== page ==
Being a Christian in St Andrews: On discovering identity

Charis Keir talks about finding her identity and experience of finding faith in St Andrews.

Photo: Elliot Davies

From the first week of my existence  on this earth, I have been going to  church  — pretty much every Sunday  since then, that’s where you’ll find me.  So, church and church life has played  a large role in shaping me into the  person I am today.

My Dad is a pastor, and I know he  would be understanding to hear me  say that although this has been most  definitely a blessing, it has also been  somewhat of a burden. Preachers’  kids are often viewed by others as an  extension of their parents and their  ministry, and this can place a heavy  weight of expectation as to where  we place our priorities and whom, or  what, we put our faith in.  I was privileged enough to grow  up in an extremely loving home and  my parents predominantly sought to  teach me the value of being a child of  God. However, I was not completely  shielded from societal expectations of  who I should be because of what my  parents do.

As I reached my teenage years I  felt these pressures and assumptions  build up, and this led me to struggle  with my identity; both as being labelled as ‘Christian’ and more generally of what I wanted to do with my  life, and who I needed to be in order to achieve this. The expectation that I  shared the same faith as my parents  often made me feel hesitant about  raising questions or doubts whilst  in church. This led me to be a child  who grew up systematically going to  church whilst having, what I can see  now as, an extremely underdeveloped  faith.

As a late teen I struggled with  mental health issues, specifically social anxiety. Through therapy I was  able to understand how some of the  negative thoughts that troubled me  so much stemmed from these pressures that I felt growing up. Funnily  enough, it took this crisis moment for  me to begin to make sense of God and  religion, the distinction between these  two things and how I related to them.  This was really the first time that I felt  a strong personal relationship with  God and His guiding presence in my  life. And it was this guidance that led  me to this university, St Andrews.

Nevertheless, by the time I arrived  at university I was somewhat burned  out with church. I had been going my  whole life, whether I liked it or not.  But in finding a new sense of identity  in my relationship with God, I decided to join a church here.  I’d been told about a church called  Cornerstone, so I rocked up one  Sunday morning to the town hall  not knowing what to expect, but was  pleasantly surprised. Firstly, I was  shocked to see so many young people, as my experience of church thus  far in life had been lots of (lovely and  amazing) old people. But this was  completely different – a room buzzing  with chat and friendly faces.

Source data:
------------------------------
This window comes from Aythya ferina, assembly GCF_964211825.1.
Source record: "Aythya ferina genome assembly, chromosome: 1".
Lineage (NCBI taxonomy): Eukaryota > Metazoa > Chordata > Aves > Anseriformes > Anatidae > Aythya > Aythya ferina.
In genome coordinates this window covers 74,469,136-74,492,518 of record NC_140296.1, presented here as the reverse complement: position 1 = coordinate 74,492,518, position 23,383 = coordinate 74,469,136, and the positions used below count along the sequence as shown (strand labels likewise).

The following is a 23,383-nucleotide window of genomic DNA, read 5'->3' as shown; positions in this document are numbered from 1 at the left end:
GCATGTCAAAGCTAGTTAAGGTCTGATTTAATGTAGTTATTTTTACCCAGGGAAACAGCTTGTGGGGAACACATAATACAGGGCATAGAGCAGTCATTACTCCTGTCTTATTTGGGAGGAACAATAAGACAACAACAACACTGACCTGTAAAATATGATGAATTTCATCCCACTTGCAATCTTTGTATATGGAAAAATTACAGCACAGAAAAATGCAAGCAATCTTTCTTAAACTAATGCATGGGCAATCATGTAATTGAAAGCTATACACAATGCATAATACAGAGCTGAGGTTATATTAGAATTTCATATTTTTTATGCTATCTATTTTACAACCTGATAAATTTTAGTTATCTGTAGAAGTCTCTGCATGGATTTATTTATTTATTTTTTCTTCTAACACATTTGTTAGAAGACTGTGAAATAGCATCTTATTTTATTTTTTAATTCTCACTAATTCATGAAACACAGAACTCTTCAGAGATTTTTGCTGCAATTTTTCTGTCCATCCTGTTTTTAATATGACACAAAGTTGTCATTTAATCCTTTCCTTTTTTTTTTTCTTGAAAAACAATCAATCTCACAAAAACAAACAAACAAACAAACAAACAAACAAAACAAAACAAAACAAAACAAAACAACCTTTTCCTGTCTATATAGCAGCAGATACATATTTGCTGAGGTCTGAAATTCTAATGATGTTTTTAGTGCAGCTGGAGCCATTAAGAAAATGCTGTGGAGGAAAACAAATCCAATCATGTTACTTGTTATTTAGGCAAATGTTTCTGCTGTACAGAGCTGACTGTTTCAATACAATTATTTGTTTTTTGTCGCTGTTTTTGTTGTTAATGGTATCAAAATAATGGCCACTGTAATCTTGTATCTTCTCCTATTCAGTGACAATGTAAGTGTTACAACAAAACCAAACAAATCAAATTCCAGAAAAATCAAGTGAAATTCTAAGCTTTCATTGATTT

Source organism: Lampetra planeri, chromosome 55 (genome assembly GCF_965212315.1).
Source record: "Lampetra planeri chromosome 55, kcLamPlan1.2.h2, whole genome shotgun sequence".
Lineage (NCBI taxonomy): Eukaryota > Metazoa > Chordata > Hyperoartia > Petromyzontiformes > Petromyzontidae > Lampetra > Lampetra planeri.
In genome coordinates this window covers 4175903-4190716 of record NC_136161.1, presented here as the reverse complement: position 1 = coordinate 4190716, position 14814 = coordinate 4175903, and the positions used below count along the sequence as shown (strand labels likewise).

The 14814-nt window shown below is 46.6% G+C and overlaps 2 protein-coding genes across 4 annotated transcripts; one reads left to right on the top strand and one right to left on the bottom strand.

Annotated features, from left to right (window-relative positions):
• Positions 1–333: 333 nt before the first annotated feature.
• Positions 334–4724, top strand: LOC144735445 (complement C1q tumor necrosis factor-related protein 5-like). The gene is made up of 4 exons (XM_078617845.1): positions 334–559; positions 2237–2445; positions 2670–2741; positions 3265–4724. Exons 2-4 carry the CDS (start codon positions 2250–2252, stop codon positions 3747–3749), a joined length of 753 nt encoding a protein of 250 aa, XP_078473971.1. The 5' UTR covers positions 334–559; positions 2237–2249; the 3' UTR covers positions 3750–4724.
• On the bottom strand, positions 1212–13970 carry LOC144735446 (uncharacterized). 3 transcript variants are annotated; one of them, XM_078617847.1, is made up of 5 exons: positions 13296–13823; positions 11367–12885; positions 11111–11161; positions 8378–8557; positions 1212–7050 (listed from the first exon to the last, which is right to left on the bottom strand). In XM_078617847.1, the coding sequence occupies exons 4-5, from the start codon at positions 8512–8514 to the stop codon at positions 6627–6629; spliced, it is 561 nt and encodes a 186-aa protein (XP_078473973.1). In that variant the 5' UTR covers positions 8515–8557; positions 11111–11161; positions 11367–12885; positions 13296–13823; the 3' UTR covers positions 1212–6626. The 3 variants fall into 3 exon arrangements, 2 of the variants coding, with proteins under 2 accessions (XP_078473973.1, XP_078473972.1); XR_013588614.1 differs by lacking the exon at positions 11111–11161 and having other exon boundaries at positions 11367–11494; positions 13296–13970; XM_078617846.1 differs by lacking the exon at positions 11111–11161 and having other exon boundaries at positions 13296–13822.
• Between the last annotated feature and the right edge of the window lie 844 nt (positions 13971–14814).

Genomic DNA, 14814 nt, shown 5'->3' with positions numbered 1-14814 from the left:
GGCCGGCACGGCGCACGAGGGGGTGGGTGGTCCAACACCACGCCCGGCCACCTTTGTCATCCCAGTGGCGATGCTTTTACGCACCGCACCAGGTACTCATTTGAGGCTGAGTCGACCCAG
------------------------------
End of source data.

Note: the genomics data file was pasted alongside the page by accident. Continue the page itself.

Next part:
Cornerstone has made me fall in  love with church again. The reason? I  was accepted as Charis, and nobody  met me with preconceived ideas of  who I was or what I believed, and  hence I was able to deepen my faith  and explore what my belief in God  meant for my identity. In Cornerstone  we are given the opportunity to meet  in smaller groups once a week to cook  for each other, spend time together  and talk about God. This has brought  my faith alive.  It is an environment in which questions are not only accepted, but also  encouraged. For me, there is absolutely no point in believing something if  it does not stand up to questioning!  We discuss the parts of the Bible that  we struggle to come to terms with or  accept, and approach these issues and  doubts with open hearts and open  minds.

Church shouldn’t be painted as a  group of people who are perfect. We  are all aware, and should be, of the  mistakes that churches have made  and continue to make. The truth is,  no church is perfect, but simply a  group of people in who are all flawed  and broken in our own ways. But this  makes me marvel even more at God’s  grace, for He brings together a group  of imperfect people and, as a collective, we look to Him for guidance. We  are called to mirror Him to the best of  our abilities in our attitudes towards  others.

I have found my identity here at St  Andrews. It is not in my parents, or  in the label of “the religious friend.”  My identity is in my relationship with  God. I would encourage and challenge all to go to church, to come for a  week and try it out, to challenge what  you hear if you disagree with it and to  raise questions if you have them. You  may just be surprised by what you  experience.


Photo Credits: Eliot Davis


  1. Well written & well said Charis. Glad you followed God’s lead to Cornerstone, which sounds like an authentic church, a safe haven for all us questioning, broken people. Looking forward to meeting you, either here on earth or in Heaven! Cheers & best regards to Dad, Mum & Scott, from one of their favourite sassenachs!! 😄👍🇬🇧


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